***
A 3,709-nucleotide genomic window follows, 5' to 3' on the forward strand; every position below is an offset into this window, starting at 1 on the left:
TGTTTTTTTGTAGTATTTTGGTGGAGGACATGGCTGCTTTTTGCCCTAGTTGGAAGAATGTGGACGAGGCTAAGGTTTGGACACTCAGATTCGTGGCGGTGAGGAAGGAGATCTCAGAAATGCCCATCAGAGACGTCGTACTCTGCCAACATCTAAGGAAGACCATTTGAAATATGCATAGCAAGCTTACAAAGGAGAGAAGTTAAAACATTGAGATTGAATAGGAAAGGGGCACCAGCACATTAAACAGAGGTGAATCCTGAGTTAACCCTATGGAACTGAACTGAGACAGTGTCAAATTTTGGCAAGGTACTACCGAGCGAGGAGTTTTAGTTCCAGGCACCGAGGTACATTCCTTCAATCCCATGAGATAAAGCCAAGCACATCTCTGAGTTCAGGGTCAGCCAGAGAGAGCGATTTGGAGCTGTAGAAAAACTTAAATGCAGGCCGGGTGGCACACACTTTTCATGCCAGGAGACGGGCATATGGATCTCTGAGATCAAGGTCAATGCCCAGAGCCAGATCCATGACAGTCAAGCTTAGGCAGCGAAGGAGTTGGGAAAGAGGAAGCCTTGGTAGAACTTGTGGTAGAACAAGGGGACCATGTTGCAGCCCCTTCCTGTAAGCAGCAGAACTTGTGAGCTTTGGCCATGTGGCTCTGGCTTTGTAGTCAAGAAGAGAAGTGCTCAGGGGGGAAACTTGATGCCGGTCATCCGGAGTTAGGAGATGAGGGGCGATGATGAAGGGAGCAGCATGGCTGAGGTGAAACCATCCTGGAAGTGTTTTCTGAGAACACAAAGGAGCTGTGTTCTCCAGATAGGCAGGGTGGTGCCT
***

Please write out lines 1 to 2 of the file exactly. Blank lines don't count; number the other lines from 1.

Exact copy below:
A 3,709-nucleotide genomic window follows, 5' to 3' on the forward strand; every position below is an offset into this window, starting at 1 on the left:
TGTTTTTTTGTAGTATTTTGGTGGAGGACATGGCTGCTTTTTGCCCTAGTTGGAAGAATGTGGACGAGGCTAAGGTTTGGACACTCAGATTCGTGGCGGTGAGGAAGGAGATCTCAGAAATGCCCATCAGAGACGTCGTACTCTGCCAACATCTAAGGAAGACCATTTGAAATATGCATAGCAAGCTTACAAAGGAGAGAAGTTAAAACATTGAGATTGAATAGGAAAGGGGCACCAGCACATTAAACAGAGGTGAATCCTGAGTTAACCCTATGGAACTGAACTGAGACAGTGTCAAATTTTGGCAAGGTACTACCGAGCGAGGAGTTTTAGTTCCAGGCACCGAGGTACATTCCTTCAATCCCATGAGATAAAGCCAAGCACATCTCTGAGTTCAGGGTCAGCCAGAGAGAGCGATTTGGAGCTGTAGAAAAACTTAAATGCAGGCCGGGTGGCACACACTTTTCATGCCAGGAGACGGGCATATGGATCTCTGAGATCAAGGTCAATGCCCAGAGCCAGATCCATGACAGTCAAGCTTAGGCAGCGAAGGAGTTGGGAAAGAGGAAGCCTTGGTAGAACTTGTGGTAGAACAAGGGGACCATGTTGCAGCCCCTTCCTGTAAGCAGCAGAACTTGTGAGCTTTGGCCATGTGGCTCTGGCTTTGTAGTCAAGAAGAGAAGTGCTCAGGGGGGAAACTTGATGCCGGTCATCCGGAGTTAGGAGATGAGGGGCGATGATGAAGGGAGCAGCATGGCTGAGGTGAAACCATCCTGGAAGTGTTTTCTGAGAACACAAAGGAGCTGTGTTCTCCAGATAGGCAGGGTGGTGCCT